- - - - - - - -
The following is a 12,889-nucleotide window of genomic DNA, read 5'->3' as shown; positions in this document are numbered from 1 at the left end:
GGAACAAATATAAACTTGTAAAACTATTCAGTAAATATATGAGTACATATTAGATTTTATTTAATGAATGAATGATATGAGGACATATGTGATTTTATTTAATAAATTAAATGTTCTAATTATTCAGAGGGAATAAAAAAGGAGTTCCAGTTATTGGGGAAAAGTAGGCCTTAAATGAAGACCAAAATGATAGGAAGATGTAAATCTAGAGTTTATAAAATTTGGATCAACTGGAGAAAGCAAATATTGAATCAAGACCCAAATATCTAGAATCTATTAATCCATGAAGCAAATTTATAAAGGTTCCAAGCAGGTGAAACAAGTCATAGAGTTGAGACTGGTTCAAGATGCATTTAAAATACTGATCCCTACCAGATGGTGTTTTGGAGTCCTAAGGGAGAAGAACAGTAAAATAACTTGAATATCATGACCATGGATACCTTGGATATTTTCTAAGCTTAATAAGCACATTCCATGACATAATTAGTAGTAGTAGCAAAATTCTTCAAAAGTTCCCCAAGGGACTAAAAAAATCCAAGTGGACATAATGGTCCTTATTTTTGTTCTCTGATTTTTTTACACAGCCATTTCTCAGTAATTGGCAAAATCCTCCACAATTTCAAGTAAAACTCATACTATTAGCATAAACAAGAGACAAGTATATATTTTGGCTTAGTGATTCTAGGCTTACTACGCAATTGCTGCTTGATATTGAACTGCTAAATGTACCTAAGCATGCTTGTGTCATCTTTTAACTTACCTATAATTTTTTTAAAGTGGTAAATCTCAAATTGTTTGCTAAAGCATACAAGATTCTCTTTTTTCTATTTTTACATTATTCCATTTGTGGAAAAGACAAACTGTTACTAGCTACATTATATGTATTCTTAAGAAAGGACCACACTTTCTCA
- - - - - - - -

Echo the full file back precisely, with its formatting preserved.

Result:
The following is a 12,889-nucleotide window of genomic DNA, read 5'->3' as shown; positions in this document are numbered from 1 at the left end:
GGAACAAATATAAACTTGTAAAACTATTCAGTAAATATATGAGTACATATTAGATTTTATTTAATGAATGAATGATATGAGGACATATGTGATTTTATTTAATAAATTAAATGTTCTAATTATTCAGAGGGAATAAAAAAGGAGTTCCAGTTATTGGGGAAAAGTAGGCCTTAAATGAAGACCAAAATGATAGGAAGATGTAAATCTAGAGTTTATAAAATTTGGATCAACTGGAGAAAGCAAATATTGAATCAAGACCCAAATATCTAGAATCTATTAATCCATGAAGCAAATTTATAAAGGTTCCAAGCAGGTGAAACAAGTCATAGAGTTGAGACTGGTTCAAGATGCATTTAAAATACTGATCCCTACCAGATGGTGTTTTGGAGTCCTAAGGGAGAAGAACAGTAAAATAACTTGAATATCATGACCATGGATACCTTGGATATTTTCTAAGCTTAATAAGCACATTCCATGACATAATTAGTAGTAGTAGCAAAATTCTTCAAAAGTTCCCCAAGGGACTAAAAAAATCCAAGTGGACATAATGGTCCTTATTTTTGTTCTCTGATTTTTTTACACAGCCATTTCTCAGTAATTGGCAAAATCCTCCACAATTTCAAGTAAAACTCATACTATTAGCATAAACAAGAGACAAGTATATATTTTGGCTTAGTGATTCTAGGCTTACTACGCAATTGCTGCTTGATATTGAACTGCTAAATGTACCTAAGCATGCTTGTGTCATCTTTTAACTTACCTATAATTTTTTTAAAGTGGTAAATCTCAAATTGTTTGCTAAAGCATACAAGATTCTCTTTTTTCTATTTTTACATTATTCCATTTGTGGAAAAGACAAACTGTTACTAGCTACATTATATGTATTCTTAAGAAAGGACCACACTTTCTCA